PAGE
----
Hiking with Kids: A Beginner’s Guide

Hiking with my kids has changed my life. I mean it. We’ve not only created lifelong memories, but it’s so much more than that. It’s helped us slow down and quite literally stop and smell…well, everything. You see, I’ve always hiked with my kids, but since the pandemic, we’ve really amped up our game. Hiking is not always perfect with my kids. Sometimes my kids fight and sometimes they whine because they’re so exhausted. But it’s always worth it. So, I hope this beginner’s guide helps you ignite this soul-filling habit with your own family.hiking

What Hiking Has Done for Me

As a mom and woman, hiking with my kids has given me so many benefits. First and foremost, getting out in nature has helped my mental health. Not only does the fresh air freshen my mind, but nature is healing. There’s no way around it. I can’t really describe how I feel during and after a hike; it’s like my soul is flying. I’m much more at peace in my heart while the turmoil continues to swirl in the world around us.  

Hiking with my kids has also given me confidence as a mother. Science is not my forte and I’ve been known for getting lost—anywhere. So, finding our way out of the woods after a long hike has given me confidence to take my kids just about anywhere.

What Hiking Has Done for the Kids

Hiking has given my kids confidence—to try new things, take healthy risks, and learn about something new. I’ve watched my kids climb mountains and trees as well as build their endurance for as long as a 7-mile hike. Watching them soar has been a wonderful sight to see.

They also have become much more observant of the world around them and environmentally conscious. My son will pick up trash he sees, just because—and then make a game out of how many pieces he can pick up to make the world better.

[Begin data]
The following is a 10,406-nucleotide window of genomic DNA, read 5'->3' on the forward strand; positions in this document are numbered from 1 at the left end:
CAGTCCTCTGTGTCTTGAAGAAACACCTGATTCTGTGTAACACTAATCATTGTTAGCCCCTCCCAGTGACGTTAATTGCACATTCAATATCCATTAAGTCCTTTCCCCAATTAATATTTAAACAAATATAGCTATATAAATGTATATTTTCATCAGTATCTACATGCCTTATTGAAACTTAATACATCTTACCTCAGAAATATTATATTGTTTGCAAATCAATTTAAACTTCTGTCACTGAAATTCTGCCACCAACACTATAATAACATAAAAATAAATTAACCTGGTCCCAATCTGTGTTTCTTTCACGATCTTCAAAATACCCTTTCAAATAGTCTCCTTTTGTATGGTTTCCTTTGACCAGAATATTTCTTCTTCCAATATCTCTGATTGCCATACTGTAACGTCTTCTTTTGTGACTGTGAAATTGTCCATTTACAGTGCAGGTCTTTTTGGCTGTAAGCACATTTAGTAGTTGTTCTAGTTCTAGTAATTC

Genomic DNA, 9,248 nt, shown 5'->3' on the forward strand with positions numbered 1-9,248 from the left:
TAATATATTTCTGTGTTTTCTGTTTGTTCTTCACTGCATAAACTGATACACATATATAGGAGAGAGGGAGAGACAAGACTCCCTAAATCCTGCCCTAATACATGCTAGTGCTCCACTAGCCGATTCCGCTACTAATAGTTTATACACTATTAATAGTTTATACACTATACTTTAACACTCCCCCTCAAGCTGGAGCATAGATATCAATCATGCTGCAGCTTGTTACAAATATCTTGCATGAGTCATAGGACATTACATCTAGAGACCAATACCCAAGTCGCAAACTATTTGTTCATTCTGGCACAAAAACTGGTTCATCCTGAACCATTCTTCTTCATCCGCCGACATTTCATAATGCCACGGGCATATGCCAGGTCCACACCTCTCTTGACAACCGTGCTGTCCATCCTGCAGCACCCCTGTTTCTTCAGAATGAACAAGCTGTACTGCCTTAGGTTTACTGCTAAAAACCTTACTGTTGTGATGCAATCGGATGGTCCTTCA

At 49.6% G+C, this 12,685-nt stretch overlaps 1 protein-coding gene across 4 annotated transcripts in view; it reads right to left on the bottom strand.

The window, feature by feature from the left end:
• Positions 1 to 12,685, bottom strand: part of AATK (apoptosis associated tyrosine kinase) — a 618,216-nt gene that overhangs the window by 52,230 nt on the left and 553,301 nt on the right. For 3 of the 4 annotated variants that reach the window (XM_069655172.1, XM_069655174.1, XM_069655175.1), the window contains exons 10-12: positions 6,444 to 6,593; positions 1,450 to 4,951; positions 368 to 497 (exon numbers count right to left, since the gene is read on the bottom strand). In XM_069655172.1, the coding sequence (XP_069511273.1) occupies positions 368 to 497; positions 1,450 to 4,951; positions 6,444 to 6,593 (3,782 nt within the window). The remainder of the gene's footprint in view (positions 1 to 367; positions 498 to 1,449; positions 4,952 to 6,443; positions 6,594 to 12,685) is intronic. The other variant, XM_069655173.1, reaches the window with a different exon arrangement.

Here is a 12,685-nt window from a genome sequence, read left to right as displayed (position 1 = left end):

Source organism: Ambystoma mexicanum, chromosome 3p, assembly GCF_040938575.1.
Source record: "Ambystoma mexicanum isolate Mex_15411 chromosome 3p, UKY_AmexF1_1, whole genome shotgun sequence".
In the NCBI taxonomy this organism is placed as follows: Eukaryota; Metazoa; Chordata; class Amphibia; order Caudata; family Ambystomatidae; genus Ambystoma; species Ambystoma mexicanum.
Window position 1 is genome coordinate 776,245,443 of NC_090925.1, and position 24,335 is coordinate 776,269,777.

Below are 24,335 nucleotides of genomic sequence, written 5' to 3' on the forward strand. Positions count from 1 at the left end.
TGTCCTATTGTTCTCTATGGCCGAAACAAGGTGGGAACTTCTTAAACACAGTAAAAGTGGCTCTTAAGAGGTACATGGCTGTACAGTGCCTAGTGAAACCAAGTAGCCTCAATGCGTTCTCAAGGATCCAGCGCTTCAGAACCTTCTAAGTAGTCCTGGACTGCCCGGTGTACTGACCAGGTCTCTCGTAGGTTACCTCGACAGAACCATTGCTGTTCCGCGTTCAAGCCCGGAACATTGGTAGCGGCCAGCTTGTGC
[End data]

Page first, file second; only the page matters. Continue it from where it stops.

hikingHow to Get Started

  • First, you just need an adventurous spirit. Gather up your courage and tell yourself that you will conquer your first hike with your kids. You can do this! If I can, certainly anyone can.
  • Download the All Trails app or just Google trails in your area. Choose one or make a bucket list. 
  • Next, take a small backpack and fill it with some water bottles, snacks, and a couple Band-Aids. Some websites will tell you to bring all kinds of gear with you, but honestly, you just need sneakers. We’ve never bought hiking boots and we’ve been just fine. Simply dress for the weather. If you’re traveling to a destination where the trees don’t protect you, you’ll also need some sunscreen, but that’s it. I’m a minimalist when it comes to hiking because the more you bring, the more you have to carry.

Be Mentally Prepared

  • Getting acquainted with hiking can take some time depending on your kids. Their stamina may be low so expect whining. If this occurs, just try to have a light heart and persevere. But if your first hike is short, don’t let that stop you. Try again. Slowly their endurance will grow.
  • Maybe you have a wild child. You also need to be prepared for this because they may want to climb a very high tree or jump into the water. Personally, I’m all about letting my kids take healthy risks, but you know your child best. If you think they’re getting into something too risky, be prepared to pull in the reigns without crushing their spirit.hiking
  • Perhaps you have a wanderer {usually a wanderer is a wild child, too} — so be prepared for them to lag behind or go ahead. Honestly, I love when this happens. This means they’re getting lost in nature, learning to observe the little things, and be content with themselves. As long as I can see my kid {which sometimes I can’t}, I’m totally fine with my little wanderer.
  • Be prepared for small boo-boos. My wild child falls each and every time we hike—no joke. She goes at one speed—and it’s FAST. She trips ver roots, falls down rolling hills, trips into the water, and more. My daughter’s legs are black and blue and her knees are constantly scabbed. It is what it is. I say she’s building grit and learning to control her body.
  • Be prepared for dirty kids and a dirty car. If my kids see water or mud, they’re exploring in it. I’ve grown to suppress my moans and let them get dirty—they only get one childhood, after all.hiking

I truly hope this post has given you the confidence you need to try hiking with your kids. Remember, anyone can do it. Explore and have fun! Adventures are waiting.

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